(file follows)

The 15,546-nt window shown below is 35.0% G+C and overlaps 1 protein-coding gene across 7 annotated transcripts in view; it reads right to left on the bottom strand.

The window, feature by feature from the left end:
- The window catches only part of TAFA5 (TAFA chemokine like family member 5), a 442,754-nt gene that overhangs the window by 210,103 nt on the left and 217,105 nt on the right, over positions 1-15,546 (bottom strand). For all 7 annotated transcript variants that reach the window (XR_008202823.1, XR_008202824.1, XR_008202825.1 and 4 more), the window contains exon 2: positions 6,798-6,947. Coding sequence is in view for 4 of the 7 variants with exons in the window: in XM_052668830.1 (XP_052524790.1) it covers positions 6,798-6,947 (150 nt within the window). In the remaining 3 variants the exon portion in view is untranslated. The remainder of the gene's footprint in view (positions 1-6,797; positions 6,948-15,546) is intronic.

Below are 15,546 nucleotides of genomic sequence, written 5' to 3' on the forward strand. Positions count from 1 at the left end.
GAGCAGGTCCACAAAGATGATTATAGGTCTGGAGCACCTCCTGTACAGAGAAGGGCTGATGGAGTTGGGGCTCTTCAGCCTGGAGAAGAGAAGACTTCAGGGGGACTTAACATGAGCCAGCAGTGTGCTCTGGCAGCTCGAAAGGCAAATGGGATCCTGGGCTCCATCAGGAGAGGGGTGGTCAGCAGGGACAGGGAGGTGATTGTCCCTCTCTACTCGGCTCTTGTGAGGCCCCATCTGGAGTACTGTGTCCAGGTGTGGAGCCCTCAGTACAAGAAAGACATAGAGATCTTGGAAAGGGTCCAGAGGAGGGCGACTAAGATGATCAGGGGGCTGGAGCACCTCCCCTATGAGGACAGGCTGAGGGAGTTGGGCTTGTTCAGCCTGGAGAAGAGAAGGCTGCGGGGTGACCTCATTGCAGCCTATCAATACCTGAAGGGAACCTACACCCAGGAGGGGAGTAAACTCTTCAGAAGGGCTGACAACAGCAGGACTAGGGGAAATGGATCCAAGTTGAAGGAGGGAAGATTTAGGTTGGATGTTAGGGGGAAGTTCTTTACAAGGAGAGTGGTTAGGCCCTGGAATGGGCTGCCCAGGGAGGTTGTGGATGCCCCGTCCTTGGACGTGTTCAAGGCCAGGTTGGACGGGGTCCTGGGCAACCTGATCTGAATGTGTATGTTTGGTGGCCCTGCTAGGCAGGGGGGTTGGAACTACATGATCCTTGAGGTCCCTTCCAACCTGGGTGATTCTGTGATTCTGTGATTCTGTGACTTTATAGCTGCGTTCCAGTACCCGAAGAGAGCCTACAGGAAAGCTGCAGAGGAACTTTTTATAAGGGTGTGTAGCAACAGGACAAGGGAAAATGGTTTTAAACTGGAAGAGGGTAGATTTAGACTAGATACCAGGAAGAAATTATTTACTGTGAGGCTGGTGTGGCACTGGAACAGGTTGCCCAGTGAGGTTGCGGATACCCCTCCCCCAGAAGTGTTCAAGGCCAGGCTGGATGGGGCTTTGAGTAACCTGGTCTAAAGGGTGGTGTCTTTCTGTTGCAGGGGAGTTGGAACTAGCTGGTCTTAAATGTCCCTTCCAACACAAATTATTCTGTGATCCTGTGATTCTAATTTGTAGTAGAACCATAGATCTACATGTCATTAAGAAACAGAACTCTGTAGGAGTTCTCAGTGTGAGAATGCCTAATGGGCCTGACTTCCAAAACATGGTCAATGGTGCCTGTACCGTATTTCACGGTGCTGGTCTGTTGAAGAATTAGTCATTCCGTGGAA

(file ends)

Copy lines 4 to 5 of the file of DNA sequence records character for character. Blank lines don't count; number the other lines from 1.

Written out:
Below are 15,546 nucleotides of genomic sequence, written 5' to 3' on the forward strand. Positions count from 1 at the left end.
GAGCAGGTCCACAAAGATGATTATAGGTCTGGAGCACCTCCTGTACAGAGAAGGGCTGATGGAGTTGGGGCTCTTCAGCCTGGAGAAGAGAAGACTTCAGGGGGACTTAACATGAGCCAGCAGTGTGCTCTGGCAGCTCGAAAGGCAAATGGGATCCTGGGCTCCATCAGGAGAGGGGTGGTCAGCAGGGACAGGGAGGTGATTGTCCCTCTCTACTCGGCTCTTGTGAGGCCCCATCTGGAGTACTGTGTCCAGGTGTGGAGCCCTCAGTACAAGAAAGACATAGAGATCTTGGAAAGGGTCCAGAGGAGGGCGACTAAGATGATCAGGGGGCTGGAGCACCTCCCCTATGAGGACAGGCTGAGGGAGTTGGGCTTGTTCAGCCTGGAGAAGAGAAGGCTGCGGGGTGACCTCATTGCAGCCTATCAATACCTGAAGGGAACCTACACCCAGGAGGGGAGTAAACTCTTCAGAAGGGCTGACAACAGCAGGACTAGGGGAAATGGATCCAAGTTGAAGGAGGGAAGATTTAGGTTGGATGTTAGGGGGAAGTTCTTTACAAGGAGAGTGGTTAGGCCCTGGAATGGGCTGCCCAGGGAGGTTGTGGATGCCCCGTCCTTGGACGTGTTCAAGGCCAGGTTGGACGGGGTCCTGGGCAACCTGATCTGAATGTGTATGTTTGGTGGCCCTGCTAGGCAGGGGGGTTGGAACTACATGATCCTTGAGGTCCCTTCCAACCTGGGTGATTCTGTGATTCTGTGATTCTGTGACTTTATAGCTGCGTTCCAGTACCCGAAGAGAGCCTACAGGAAAGCTGCAGAGGAACTTTTTATAAGGGTGTGTAGCAACAGGACAAGGGAAAATGGTTTTAAACTGGAAGAGGGTAGATTTAGACTAGATACCAGGAAGAAATTATTTACTGTGAGGCTGGTGTGGCACTGGAACAGGTTGCCCAGTGAGGTTGCGGATACCCCTCCCCCAGAAGTGTTCAAGGCCAGGCTGGATGGGGCTTTGAGTAACCTGGTCTAAAGGGTGGTGTCTTTCTGTTGCAGGGGAGTTGGAACTAGCTGGTCTTAAATGTCCCTTCCAACACAAATTATTCTGTGATCCTGTGATTCTAATTTGTAGTAGAACCATAGATCTACATGTCATTAAGAAACAGAACTCTGTAGGAGTTCTCAGTGTGAGAATGCCTAATGGGCCTGACTTCCAAAACATGGTCAATGGTGCCTGTACCGTATTTCACGGTGCTGGTCTGTTGAAGAATTAGTCATTCCGTGGAA